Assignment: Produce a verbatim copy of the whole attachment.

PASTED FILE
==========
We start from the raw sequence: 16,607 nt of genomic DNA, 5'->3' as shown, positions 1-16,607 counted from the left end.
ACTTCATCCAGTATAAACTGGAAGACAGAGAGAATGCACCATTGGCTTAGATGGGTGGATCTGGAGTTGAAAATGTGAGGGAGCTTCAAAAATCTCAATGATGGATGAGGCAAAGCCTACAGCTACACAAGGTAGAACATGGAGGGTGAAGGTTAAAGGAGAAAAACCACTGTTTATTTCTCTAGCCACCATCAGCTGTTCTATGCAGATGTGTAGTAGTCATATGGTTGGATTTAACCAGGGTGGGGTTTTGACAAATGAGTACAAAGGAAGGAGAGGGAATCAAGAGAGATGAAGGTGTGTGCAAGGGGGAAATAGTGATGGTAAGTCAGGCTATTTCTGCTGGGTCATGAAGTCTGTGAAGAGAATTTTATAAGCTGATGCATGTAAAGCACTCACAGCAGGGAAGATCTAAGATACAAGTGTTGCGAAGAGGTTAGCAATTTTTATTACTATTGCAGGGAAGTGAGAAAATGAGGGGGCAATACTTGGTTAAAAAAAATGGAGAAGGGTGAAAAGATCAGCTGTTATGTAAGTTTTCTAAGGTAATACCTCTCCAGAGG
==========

We start from the raw sequence: 16,607 nt of genomic DNA, 5'->3' as shown, positions 1-16,607 counted from the left end.
ACTTCATCCAGTATAAACTGGAAGACAGAGAGAATGCACCATTGGCTTAGATGGGTGGATCTGGAGTTGAAAATGTGAGGGAGCTTCAAAAATCTCAATGATGGATGAGGCAAAGCCTACAGCTACACAAGGTAGAACATGGAGGGTGAAGGTTAAAGGAGAAAAACCACTGTTTATTTCTCTAGCCACCATCAGCTGTTCTATGCAGATGTGTAGTAGTCATATGGTTGGATTTAACCAGGGTGGGGTTTTGACAAATGAGTACAAAGGAAGGAGAGGGAATCAAGAGAGATGAAGGTGTGTGCAAGGGGGAAATAGTGATGGTAAGTCAGGCTATTTCTGCTGGGTCATGAAGTCTGTGAAGAGAATTTTATAAGCTGATGCATGTAAAGCACTCACAGCAGGGAAGATCTAAGATACAAGTGTTGCGAAGAGGTTAGCAATTTTTATTACTATTGCAGGGAAGTGAGAAAATGAGGGGGCAATACTTGGTTAAAAAAAATGGAGAAGGGTGAAAAGATCAGCTGTTATGTAAGTTTTCTAAGGTAATACCTCTCCAGAGG